Then, “What is purity before God?” “What counts as holiness and righteousness before God?”

The prophet Isaiah said, “The Lord says, “Do you think I want all these sacrifices you keep offering to me? . . . Who asked you to bring me all this when you come to worship me? Who asked you to do all this tramping around in my Temple? It is useless to bring you offerings.” And, “When you lift your hands in prayer, I will not look at you. No matter how much you pray, I will not listen, for your hands are covered with blood. . . . Wash yourselves clean. Stop all this evil that I see you doing. Yes, stop doing evil and learn to do right. See that justice is done – help those who are oppressed, give orphans their rights, and defend widow” (Isaiah 1:11-17). What is purity before God? Yes, it is purity in doing, purity in our action.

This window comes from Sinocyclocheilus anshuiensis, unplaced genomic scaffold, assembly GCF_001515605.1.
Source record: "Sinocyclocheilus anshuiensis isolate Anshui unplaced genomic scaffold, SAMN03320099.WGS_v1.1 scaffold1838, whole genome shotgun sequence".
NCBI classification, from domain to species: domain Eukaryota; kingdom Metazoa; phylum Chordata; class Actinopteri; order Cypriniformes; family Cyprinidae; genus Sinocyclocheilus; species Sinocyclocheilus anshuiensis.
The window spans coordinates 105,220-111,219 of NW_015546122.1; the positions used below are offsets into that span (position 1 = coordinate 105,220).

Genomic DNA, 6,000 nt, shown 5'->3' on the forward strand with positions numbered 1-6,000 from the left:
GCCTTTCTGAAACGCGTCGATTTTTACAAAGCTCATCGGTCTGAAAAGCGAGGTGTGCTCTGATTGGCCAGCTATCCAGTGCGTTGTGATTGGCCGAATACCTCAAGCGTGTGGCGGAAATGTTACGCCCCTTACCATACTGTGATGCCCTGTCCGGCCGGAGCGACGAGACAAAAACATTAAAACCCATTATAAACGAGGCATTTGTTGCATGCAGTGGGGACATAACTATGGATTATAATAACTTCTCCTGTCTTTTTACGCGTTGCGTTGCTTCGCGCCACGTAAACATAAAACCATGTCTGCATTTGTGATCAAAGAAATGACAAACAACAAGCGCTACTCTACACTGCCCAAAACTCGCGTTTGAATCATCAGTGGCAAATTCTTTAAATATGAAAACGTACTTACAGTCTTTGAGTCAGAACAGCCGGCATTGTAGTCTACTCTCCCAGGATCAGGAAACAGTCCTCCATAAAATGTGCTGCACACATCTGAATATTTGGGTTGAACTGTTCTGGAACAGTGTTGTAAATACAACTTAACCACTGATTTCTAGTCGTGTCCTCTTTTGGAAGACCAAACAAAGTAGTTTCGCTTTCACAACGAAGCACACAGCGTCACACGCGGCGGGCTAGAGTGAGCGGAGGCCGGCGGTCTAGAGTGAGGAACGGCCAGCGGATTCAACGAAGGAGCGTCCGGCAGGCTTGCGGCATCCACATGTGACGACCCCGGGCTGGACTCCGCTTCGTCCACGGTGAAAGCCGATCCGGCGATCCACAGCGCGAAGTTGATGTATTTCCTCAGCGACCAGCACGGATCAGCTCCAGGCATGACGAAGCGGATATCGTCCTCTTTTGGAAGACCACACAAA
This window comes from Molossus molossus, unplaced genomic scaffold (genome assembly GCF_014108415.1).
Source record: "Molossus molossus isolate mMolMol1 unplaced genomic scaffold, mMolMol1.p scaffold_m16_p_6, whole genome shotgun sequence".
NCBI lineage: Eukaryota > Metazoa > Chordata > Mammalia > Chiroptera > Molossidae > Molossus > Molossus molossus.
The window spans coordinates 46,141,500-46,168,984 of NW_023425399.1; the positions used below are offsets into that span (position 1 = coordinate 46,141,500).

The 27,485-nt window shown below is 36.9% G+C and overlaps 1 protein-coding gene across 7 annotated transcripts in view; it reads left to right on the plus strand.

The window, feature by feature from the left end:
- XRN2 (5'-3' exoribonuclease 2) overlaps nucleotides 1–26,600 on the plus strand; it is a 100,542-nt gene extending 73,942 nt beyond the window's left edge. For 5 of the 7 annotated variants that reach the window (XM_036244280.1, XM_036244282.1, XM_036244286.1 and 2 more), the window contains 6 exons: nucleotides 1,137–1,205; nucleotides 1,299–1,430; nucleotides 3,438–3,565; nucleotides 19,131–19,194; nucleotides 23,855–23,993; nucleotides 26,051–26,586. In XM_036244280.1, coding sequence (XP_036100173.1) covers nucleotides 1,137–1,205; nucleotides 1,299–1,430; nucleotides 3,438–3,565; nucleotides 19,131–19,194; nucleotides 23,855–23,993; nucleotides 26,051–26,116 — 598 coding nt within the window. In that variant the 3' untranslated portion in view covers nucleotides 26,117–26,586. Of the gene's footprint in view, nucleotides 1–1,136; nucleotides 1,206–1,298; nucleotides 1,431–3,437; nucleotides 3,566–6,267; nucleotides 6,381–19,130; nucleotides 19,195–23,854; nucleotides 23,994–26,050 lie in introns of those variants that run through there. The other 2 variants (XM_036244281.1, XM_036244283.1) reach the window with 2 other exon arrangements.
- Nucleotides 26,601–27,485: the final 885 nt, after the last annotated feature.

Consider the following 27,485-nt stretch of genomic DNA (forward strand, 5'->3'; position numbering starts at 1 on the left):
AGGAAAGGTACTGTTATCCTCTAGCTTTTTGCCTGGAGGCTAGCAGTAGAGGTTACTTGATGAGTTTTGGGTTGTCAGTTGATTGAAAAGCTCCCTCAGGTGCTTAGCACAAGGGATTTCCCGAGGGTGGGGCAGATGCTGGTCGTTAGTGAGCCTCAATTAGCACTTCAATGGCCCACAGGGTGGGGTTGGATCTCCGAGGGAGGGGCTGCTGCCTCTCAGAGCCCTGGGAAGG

And, the prophet Amos also said, “The Lord says, “I hate your religious festivals; I cannot stand them! When you bring me burnt offerings and grain offerings, I will not accept them; I will not accept the animals you have fattened to bring me as offerings. Stop your noisy songs; I do not want to listen to your harps.” And, “Instead, let justice flow like a stream, and righteousness like a river that never goes dry” (Amos 5:21-24). Then, what is purity before God? Yes, it is purity in justice.

Through the prophet Hosea, the Lord says, “Israel and Judah, what am I going to do with you? Your love for me disappears as quickly as morning mist; it is like dew, that vanishes early in the day. . . . I want your constant love, not your animal sacrifices. I would rather have my people know me than burn offerings to me” (Hosea 6:4,6). What is purity before God? Yes, it is purity in love.